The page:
As you probably forgot, jihadis affiliated with Al-Qaeda killed more than 3,000 Americans on September 11, 2001. Since then, thwarting terrorism has been a top priority of American policy and discourse, and the country has agreed, kind of, that even longstanding interpretations of the Bill of Rights are less important than the threat posed by radical Islam. Also since then, self-proclaimed jihadis have killed 26 Americans, while domestic right-wing and anti-government terrorists have killed 48. Those numbers come from the Washington research group New America, as summarized by this article in the New York Times. Ask most candidates for public office, and Muslim terrorists are an existential threat to the United States. Ask law enforcement, and the bigger problem is right-wing extremists.
Before Dylann Storm Roof almost didn’t kill nine black churchgoers but then did it anyway, he read a list of black-on-white murders compiled by the Council of Conservative Citizens. That group developed out of the now-defunct White Citizens’ Councils, and it is still a white primacy organization. It has also donated a lot of money to Republican politicians, including Rand Paul, Rick Santorum, Ted Cruz and Scott Walker. The CCC supports the GOP, but not the other way around. Of course, the GOP does oppose affirmative action, and it supports states’ rights and strong limits on immigration and other polices that racists happen to like. But the Republican Party is not racist. It just happens to hold many of the same policy positions as a white primacy organization.
The question of what to do with the Confederate battle flag is easy to answer: hang it in your frat house window instead of a curtain. Or adhere it to the back of your truck. You can even wear it on a shirt while your Big & Rich shirt is in the wash. These uses of the Confederate flag occur in different contexts and reflect its diverse meanings, but they all send the same essential message: I am white. Over at the Atlantic, Yoni Appelbaum reflects on the problem with having a flag of whiteness, first designed by the losing side in a war over slavery and reinvigorated in the backlash against desegregation. Meanwhile, in the part of America that does not read the Atlantic, Republican candidates for president are conspicuously mum.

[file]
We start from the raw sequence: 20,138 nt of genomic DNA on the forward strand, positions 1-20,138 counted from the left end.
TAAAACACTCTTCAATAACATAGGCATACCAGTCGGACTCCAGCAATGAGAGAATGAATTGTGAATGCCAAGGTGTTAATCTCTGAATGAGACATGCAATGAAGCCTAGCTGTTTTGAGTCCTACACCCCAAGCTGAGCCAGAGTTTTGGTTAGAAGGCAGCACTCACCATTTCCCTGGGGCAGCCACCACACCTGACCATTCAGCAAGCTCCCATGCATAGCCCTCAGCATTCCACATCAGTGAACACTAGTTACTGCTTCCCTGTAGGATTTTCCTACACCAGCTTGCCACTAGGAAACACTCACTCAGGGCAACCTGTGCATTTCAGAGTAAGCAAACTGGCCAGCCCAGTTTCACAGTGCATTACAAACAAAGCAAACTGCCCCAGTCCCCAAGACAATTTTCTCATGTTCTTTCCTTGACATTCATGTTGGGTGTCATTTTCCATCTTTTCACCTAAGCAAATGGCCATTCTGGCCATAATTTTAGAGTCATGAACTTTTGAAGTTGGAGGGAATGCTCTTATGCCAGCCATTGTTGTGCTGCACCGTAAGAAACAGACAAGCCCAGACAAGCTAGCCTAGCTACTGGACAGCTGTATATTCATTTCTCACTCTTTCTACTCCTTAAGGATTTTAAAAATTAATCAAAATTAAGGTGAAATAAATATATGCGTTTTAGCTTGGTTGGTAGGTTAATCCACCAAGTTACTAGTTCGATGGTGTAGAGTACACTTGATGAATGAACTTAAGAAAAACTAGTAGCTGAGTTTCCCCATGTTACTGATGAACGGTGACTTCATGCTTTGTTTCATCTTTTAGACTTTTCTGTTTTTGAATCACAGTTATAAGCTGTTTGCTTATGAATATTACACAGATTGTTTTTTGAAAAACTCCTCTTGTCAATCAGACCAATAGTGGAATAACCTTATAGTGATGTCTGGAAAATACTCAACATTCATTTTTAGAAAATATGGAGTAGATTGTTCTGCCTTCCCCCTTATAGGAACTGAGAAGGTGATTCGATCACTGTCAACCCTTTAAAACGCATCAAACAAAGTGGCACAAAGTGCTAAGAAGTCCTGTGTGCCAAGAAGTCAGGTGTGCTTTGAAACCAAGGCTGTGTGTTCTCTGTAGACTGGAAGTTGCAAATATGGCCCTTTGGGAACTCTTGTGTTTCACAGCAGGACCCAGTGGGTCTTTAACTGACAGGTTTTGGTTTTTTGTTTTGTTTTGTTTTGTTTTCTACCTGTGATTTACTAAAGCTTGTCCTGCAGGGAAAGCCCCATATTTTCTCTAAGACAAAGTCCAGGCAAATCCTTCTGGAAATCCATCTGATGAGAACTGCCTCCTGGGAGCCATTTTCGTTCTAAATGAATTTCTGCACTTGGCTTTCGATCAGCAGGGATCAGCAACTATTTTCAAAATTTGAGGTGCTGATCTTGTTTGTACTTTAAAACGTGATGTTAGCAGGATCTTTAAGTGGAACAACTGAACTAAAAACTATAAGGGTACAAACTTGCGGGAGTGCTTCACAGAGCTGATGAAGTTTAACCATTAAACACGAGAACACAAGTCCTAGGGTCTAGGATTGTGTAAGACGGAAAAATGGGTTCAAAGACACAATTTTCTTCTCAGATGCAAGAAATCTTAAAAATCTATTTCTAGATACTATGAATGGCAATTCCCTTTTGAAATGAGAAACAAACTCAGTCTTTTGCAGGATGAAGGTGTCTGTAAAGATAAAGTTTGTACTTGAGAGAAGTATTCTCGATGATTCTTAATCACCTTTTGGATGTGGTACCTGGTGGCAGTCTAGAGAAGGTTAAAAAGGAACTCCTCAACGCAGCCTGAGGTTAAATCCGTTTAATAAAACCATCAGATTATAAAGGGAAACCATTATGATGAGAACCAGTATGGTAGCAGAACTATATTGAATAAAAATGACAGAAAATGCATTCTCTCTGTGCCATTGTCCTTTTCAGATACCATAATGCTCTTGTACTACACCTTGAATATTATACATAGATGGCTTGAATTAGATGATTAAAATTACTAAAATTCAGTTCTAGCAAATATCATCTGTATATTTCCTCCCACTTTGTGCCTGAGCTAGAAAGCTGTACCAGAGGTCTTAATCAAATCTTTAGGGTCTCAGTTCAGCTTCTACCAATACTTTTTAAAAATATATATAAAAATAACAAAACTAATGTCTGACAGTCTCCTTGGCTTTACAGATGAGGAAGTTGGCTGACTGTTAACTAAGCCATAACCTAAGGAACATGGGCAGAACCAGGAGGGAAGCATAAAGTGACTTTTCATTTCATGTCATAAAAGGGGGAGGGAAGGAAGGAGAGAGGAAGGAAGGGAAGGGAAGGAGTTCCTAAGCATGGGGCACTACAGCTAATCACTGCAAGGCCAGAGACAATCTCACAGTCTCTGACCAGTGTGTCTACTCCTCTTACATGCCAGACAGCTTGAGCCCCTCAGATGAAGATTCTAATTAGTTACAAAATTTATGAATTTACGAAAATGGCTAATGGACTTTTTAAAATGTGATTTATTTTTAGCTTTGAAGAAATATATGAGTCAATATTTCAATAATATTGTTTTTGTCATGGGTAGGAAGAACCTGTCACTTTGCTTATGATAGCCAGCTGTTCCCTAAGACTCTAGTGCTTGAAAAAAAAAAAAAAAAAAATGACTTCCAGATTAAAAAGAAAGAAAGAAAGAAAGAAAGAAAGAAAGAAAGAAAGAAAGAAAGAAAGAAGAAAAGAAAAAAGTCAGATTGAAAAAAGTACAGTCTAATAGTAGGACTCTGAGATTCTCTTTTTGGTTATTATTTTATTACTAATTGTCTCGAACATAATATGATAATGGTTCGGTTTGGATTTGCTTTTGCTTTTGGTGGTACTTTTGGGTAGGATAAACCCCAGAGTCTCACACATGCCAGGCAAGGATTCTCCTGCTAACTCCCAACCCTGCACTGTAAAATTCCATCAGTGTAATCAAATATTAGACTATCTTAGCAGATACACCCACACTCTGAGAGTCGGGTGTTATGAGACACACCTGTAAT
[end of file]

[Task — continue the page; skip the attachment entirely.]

After children have lost their other innate abilities—when they can no longer recognize facial expressions or manipulate objects, but instead swipe feebly at whatever images they hope to change—they will still have a keen sense of what’s fair. Fair is I get what you get. If you are, for example, one of a numerical minority of Americans whose parents were legally kept as slaves five generations ago, and you are twice as likely to be born into poverty and roughly one fifth as likely to successfully hail a cab, it’s unfair that I don’t get to say the n-word. I thought racism was supposed to be over, but here we are giving people special privileges. Today is Friday, which is totally unfair to Thursday, when you think about it. Won’t you forget where we came from with me?
Did you know Rep. Ryan Zinke (R–MT) used to be a Navy SEAL? The picture of himself he provided to Breitbart News appears to be about 15 years old, but it still lends credibility to his assertion that President Obama cannot be trusted to negotiate the Trans Pacific Partnership in America’s interest. Sure, that’s kind of an irresponsible statement for a freshman congressman to make. He’s basically describing a nightmare scenario. To whom is the President loyal if not the United States? Shouldn’t we launch some kind of investigation into his plans to use the TPP to benefit foreign parties? Normally I would greet such claims with skepticism, but Zinke is a war hero. He wouldn’t impugn the patriotism of the commander in chief unless he had a really good reason. Either that, or he’s not great at saying what he means. You can read my speculation on the subject in this week’s column for the Missoula Independent, which I wrote back when my eyes stayed level to the horizon without my even thinking about it. Now if I turn my head a certain way, I fall over. We’ll be back tomorrow, fair and imbalanced.